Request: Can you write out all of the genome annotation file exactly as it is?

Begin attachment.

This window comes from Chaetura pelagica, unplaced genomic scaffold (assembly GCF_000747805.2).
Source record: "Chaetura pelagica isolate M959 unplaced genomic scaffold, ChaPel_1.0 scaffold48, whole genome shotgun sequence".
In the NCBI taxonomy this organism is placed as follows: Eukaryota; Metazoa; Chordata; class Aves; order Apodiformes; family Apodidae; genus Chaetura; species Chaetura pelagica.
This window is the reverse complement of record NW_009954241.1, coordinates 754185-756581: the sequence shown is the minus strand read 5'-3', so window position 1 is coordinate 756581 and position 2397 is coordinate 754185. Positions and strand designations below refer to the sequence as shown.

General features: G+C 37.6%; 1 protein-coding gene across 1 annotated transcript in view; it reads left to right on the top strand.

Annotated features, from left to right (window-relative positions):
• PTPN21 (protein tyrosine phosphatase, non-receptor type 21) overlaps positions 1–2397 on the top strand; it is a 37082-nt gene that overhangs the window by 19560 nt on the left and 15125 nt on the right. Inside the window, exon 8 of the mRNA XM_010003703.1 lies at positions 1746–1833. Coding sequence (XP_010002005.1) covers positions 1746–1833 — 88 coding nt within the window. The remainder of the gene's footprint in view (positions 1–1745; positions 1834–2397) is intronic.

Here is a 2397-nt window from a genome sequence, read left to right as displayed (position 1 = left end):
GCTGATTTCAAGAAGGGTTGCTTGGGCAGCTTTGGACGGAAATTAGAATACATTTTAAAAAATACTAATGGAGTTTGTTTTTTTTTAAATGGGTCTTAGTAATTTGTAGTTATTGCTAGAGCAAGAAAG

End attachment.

This window comes from Chaetura pelagica, unplaced genomic scaffold (assembly GCF_000747805.2).
Source record: "Chaetura pelagica isolate M959 unplaced genomic scaffold, ChaPel_1.0 scaffold48, whole genome shotgun sequence".
In the NCBI taxonomy this organism is placed as follows: Eukaryota; Metazoa; Chordata; class Aves; order Apodiformes; family Apodidae; genus Chaetura; species Chaetura pelagica.
This window is the reverse complement of record NW_009954241.1, coordinates 754185-756581: the sequence shown is the minus strand read 5'-3', so window position 1 is coordinate 756581 and position 2397 is coordinate 754185. Positions and strand designations below refer to the sequence as shown.

General features: G+C 37.6%; 1 protein-coding gene across 1 annotated transcript in view; it reads left to right on the top strand.

Annotated features, from left to right (window-relative positions):
• PTPN21 (protein tyrosine phosphatase, non-receptor type 21) overlaps positions 1–2397 on the top strand; it is a 37082-nt gene that overhangs the window by 19560 nt on the left and 15125 nt on the right. Inside the window, exon 8 of the mRNA XM_010003703.1 lies at positions 1746–1833. Coding sequence (XP_010002005.1) covers positions 1746–1833 — 88 coding nt within the window. The remainder of the gene's footprint in view (positions 1–1745; positions 1834–2397) is intronic.

Here is a 2397-nt window from a genome sequence, read left to right as displayed (position 1 = left end):
GCTGATTTCAAGAAGGGTTGCTTGGGCAGCTTTGGACGGAAATTAGAATACATTTTAAAAAATACTAATGGAGTTTGTTTTTTTTTAAATGGGTCTTAGTAATTTGTAGTTATTGCTAGAGCAAGAAAG